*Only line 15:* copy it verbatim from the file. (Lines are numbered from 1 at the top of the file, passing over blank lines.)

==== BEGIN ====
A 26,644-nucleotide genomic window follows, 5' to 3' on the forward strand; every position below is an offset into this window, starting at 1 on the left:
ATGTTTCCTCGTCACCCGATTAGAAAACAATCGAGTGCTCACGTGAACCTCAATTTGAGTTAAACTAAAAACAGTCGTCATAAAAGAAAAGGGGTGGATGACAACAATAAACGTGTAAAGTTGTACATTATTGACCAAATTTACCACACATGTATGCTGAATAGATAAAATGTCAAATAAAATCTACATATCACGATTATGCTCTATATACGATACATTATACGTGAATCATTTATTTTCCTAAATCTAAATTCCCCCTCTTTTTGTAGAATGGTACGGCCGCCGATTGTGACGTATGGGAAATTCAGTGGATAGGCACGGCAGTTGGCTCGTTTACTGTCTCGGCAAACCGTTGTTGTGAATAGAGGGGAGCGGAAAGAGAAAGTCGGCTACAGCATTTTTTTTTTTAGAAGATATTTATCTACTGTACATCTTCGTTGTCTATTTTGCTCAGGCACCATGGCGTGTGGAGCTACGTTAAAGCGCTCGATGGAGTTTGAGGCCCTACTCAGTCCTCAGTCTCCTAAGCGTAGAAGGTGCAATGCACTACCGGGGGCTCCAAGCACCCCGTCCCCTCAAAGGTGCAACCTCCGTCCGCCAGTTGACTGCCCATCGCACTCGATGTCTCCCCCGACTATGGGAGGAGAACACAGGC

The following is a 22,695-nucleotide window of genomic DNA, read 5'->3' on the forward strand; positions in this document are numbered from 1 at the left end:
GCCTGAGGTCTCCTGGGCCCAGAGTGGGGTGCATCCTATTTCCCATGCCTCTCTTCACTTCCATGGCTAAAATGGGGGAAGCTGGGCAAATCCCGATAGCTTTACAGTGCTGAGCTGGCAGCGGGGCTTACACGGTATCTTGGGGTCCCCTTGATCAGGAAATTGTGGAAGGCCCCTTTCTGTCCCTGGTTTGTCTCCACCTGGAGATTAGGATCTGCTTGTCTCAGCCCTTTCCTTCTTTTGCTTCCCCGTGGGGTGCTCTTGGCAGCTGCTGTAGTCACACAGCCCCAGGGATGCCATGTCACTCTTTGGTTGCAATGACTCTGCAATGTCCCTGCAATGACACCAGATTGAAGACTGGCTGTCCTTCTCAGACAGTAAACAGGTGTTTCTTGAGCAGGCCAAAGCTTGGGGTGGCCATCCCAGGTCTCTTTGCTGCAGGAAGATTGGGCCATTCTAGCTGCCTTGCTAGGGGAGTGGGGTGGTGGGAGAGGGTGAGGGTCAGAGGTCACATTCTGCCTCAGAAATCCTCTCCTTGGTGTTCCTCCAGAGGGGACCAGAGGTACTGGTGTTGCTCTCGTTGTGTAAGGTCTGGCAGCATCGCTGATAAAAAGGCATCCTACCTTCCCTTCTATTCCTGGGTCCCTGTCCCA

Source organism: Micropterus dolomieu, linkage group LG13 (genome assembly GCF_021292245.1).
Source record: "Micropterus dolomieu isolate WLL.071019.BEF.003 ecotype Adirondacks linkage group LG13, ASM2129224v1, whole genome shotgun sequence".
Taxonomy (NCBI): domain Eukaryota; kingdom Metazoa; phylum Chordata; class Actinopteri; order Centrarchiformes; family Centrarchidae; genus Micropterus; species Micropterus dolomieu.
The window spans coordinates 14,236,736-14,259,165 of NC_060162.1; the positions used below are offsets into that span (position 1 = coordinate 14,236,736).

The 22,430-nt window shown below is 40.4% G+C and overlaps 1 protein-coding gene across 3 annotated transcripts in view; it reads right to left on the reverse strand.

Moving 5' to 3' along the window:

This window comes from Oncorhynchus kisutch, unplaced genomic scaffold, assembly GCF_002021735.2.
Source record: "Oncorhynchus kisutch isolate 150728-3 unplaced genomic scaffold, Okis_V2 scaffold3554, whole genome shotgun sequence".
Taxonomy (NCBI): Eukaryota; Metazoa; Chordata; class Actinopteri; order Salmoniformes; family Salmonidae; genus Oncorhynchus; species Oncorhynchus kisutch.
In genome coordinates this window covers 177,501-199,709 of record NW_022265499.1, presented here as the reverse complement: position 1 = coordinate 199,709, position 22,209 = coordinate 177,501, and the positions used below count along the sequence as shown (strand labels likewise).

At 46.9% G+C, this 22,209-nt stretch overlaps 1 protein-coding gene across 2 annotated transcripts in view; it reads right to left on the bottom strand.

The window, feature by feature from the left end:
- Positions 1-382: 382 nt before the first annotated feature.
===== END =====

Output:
At 46.9% G+C, this 22,209-nt stretch overlaps 1 protein-coding gene across 2 annotated transcripts in view; it reads right to left on the bottom strand.